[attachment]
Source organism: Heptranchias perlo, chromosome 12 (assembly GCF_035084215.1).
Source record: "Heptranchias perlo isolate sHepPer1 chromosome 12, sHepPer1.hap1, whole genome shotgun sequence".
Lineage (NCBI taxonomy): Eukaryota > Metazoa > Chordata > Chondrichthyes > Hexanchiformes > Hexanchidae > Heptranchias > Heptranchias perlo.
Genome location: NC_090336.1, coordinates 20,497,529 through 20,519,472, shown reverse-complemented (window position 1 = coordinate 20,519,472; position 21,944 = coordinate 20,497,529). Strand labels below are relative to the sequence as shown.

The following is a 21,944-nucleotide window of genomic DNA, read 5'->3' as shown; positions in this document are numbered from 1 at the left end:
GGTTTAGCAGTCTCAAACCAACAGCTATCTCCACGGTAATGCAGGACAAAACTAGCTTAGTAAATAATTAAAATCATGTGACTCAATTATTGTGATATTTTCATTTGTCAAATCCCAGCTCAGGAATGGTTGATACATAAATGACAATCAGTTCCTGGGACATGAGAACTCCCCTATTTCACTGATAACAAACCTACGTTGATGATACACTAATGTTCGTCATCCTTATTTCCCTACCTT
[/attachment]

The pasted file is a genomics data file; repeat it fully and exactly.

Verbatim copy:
Source organism: Heptranchias perlo, chromosome 12 (assembly GCF_035084215.1).
Source record: "Heptranchias perlo isolate sHepPer1 chromosome 12, sHepPer1.hap1, whole genome shotgun sequence".
Lineage (NCBI taxonomy): Eukaryota > Metazoa > Chordata > Chondrichthyes > Hexanchiformes > Hexanchidae > Heptranchias > Heptranchias perlo.
Genome location: NC_090336.1, coordinates 20,497,529 through 20,519,472, shown reverse-complemented (window position 1 = coordinate 20,519,472; position 21,944 = coordinate 20,497,529). Strand labels below are relative to the sequence as shown.

The following is a 21,944-nucleotide window of genomic DNA, read 5'->3' as shown; positions in this document are numbered from 1 at the left end:
GGTTTAGCAGTCTCAAACCAACAGCTATCTCCACGGTAATGCAGGACAAAACTAGCTTAGTAAATAATTAAAATCATGTGACTCAATTATTGTGATATTTTCATTTGTCAAATCCCAGCTCAGGAATGGTTGATACATAAATGACAATCAGTTCCTGGGACATGAGAACTCCCCTATTTCACTGATAACAAACCTACGTTGATGATACACTAATGTTCGTCATCCTTATTTCCCTACCTT